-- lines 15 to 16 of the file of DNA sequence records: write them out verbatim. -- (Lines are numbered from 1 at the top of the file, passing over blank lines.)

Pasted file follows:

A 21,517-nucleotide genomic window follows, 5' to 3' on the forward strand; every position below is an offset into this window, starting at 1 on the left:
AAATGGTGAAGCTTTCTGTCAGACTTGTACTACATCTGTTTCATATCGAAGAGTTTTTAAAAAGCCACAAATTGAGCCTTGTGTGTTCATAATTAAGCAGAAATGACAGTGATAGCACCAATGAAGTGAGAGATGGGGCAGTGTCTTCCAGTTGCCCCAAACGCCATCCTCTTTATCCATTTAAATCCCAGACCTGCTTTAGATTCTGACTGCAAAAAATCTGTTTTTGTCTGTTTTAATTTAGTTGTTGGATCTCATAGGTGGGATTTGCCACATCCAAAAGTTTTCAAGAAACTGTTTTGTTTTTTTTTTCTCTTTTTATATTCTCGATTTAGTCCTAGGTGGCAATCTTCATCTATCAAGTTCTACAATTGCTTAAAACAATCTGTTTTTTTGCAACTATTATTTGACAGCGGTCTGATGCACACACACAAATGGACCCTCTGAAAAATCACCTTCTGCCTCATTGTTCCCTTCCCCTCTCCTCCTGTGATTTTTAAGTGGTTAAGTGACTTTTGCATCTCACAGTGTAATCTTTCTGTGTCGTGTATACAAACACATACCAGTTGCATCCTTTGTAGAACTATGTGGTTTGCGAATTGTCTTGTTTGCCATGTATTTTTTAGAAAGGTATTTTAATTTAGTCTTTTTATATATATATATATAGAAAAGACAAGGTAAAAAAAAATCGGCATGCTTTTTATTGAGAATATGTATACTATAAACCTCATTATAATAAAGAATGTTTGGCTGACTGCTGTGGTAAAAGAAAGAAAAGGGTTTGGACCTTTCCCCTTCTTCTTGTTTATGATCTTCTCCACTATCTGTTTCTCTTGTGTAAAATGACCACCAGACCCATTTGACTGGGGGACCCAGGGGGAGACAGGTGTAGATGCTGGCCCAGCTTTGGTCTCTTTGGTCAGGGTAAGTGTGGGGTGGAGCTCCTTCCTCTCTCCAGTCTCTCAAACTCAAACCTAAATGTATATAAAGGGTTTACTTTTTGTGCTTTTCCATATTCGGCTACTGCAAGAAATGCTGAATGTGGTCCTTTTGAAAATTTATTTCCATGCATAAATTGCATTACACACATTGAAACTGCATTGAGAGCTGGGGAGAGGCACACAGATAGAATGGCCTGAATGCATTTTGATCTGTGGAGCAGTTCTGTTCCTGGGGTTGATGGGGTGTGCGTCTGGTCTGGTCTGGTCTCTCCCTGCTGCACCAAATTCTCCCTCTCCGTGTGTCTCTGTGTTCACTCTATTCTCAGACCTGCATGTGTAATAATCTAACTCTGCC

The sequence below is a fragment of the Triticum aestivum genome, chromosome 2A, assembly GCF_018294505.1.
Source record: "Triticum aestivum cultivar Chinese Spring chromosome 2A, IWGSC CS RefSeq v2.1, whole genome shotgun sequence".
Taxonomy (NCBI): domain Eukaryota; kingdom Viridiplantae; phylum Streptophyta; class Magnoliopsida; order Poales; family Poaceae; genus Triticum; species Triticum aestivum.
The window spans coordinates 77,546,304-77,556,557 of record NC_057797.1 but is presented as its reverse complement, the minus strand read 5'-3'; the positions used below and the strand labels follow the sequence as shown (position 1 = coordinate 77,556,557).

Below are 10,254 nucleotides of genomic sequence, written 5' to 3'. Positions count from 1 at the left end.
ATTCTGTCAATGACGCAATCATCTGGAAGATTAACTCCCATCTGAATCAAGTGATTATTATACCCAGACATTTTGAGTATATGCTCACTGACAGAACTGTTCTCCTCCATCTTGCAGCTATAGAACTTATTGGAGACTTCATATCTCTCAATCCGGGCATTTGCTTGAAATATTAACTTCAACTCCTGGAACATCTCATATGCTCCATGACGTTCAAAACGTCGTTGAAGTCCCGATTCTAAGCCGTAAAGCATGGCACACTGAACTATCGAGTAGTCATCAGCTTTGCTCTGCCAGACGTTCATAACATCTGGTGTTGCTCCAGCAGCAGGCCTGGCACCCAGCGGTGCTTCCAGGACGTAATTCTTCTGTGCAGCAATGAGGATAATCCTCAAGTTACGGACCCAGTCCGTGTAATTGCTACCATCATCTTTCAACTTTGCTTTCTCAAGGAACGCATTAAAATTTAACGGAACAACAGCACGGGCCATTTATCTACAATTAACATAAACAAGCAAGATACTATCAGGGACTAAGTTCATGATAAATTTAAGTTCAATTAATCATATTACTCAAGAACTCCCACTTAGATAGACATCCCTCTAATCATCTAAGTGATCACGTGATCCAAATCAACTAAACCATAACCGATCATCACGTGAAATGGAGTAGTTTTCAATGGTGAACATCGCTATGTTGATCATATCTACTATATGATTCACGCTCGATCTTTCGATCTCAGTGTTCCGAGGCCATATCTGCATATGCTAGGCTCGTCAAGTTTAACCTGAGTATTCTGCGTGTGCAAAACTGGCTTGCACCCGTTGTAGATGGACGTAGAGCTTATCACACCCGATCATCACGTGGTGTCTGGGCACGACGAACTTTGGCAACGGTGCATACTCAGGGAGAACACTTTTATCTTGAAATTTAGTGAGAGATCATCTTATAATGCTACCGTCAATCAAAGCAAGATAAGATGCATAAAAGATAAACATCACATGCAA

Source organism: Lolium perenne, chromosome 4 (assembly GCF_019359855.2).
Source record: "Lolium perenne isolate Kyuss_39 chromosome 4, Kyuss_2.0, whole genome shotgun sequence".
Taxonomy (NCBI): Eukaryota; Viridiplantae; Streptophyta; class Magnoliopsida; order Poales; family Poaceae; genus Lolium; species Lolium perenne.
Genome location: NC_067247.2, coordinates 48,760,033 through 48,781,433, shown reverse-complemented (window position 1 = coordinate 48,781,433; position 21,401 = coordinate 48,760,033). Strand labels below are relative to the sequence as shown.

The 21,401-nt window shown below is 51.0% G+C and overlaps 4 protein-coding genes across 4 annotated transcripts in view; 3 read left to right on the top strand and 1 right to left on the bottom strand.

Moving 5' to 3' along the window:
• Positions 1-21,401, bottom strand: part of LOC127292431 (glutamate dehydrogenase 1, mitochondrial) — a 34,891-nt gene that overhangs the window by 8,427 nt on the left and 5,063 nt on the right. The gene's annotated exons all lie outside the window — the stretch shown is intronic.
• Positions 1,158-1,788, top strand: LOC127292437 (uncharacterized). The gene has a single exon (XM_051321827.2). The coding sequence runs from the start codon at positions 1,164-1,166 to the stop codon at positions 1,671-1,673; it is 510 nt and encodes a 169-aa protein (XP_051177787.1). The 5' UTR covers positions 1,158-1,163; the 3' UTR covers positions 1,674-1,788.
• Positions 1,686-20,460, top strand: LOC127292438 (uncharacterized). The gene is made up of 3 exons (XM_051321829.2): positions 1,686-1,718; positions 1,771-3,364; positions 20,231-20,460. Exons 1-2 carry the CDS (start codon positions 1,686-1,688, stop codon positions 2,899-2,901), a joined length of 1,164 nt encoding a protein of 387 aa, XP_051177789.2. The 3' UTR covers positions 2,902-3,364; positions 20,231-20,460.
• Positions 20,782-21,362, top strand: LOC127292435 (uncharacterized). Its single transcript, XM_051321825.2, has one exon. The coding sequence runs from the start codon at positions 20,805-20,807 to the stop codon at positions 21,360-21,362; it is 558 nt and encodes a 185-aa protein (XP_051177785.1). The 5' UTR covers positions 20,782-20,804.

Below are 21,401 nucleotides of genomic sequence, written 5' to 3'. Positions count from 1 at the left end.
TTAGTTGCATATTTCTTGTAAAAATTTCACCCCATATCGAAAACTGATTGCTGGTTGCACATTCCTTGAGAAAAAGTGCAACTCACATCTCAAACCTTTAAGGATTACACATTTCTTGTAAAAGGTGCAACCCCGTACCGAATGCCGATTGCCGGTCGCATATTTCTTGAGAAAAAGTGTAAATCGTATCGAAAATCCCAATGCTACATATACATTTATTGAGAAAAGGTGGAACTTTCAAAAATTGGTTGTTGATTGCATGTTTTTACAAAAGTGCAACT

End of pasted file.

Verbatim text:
• Positions 1-21,401, bottom strand: part of LOC127292431 (glutamate dehydrogenase 1, mitochondrial) — a 34,891-nt gene that overhangs the window by 8,427 nt on the left and 5,063 nt on the right. The gene's annotated exons all lie outside the window — the stretch shown is intronic.
• Positions 1,158-1,788, top strand: LOC127292437 (uncharacterized). The gene has a single exon (XM_051321827.2). The coding sequence runs from the start codon at positions 1,164-1,166 to the stop codon at positions 1,671-1,673; it is 510 nt and encodes a 169-aa protein (XP_051177787.1). The 5' UTR covers positions 1,158-1,163; the 3' UTR covers positions 1,674-1,788.